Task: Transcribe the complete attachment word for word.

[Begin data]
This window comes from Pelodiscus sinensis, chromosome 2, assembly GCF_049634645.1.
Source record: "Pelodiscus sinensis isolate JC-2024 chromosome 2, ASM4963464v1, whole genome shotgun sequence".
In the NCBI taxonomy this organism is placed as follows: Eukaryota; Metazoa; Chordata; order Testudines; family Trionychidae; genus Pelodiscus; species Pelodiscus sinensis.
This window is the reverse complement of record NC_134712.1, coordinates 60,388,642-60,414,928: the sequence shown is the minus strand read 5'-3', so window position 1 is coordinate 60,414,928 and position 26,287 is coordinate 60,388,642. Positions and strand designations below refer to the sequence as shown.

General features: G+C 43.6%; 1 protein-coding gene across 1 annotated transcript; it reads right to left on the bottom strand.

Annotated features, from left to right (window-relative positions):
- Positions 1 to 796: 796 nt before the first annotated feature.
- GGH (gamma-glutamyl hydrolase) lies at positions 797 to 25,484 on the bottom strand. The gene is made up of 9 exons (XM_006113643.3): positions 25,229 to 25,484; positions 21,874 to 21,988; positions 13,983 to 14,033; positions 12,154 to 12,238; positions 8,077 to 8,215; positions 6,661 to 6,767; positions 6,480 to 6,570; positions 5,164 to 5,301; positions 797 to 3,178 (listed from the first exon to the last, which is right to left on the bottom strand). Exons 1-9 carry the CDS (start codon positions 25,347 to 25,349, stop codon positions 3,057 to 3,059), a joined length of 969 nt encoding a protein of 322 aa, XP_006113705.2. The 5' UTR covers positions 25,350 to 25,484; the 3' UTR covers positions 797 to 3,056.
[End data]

This window comes from Pelodiscus sinensis, chromosome 2, assembly GCF_049634645.1.
Source record: "Pelodiscus sinensis isolate JC-2024 chromosome 2, ASM4963464v1, whole genome shotgun sequence".
In the NCBI taxonomy this organism is placed as follows: Eukaryota; Metazoa; Chordata; order Testudines; family Trionychidae; genus Pelodiscus; species Pelodiscus sinensis.
This window is the reverse complement of record NC_134712.1, coordinates 60,388,642-60,414,928: the sequence shown is the minus strand read 5'-3', so window position 1 is coordinate 60,414,928 and position 26,287 is coordinate 60,388,642. Positions and strand designations below refer to the sequence as shown.

General features: G+C 43.6%; 1 protein-coding gene across 1 annotated transcript; it reads right to left on the bottom strand.

Annotated features, from left to right (window-relative positions):
- Positions 1 to 796: 796 nt before the first annotated feature.
- GGH (gamma-glutamyl hydrolase) lies at positions 797 to 25,484 on the bottom strand. The gene is made up of 9 exons (XM_006113643.3): positions 25,229 to 25,484; positions 21,874 to 21,988; positions 13,983 to 14,033; positions 12,154 to 12,238; positions 8,077 to 8,215; positions 6,661 to 6,767; positions 6,480 to 6,570; positions 5,164 to 5,301; positions 797 to 3,178 (listed from the first exon to the last, which is right to left on the bottom strand). Exons 1-9 carry the CDS (start codon positions 25,347 to 25,349, stop codon positions 3,057 to 3,059), a joined length of 969 nt encoding a protein of 322 aa, XP_006113705.2. The 5' UTR covers positions 25,350 to 25,484; the 3' UTR covers positions 797 to 3,056.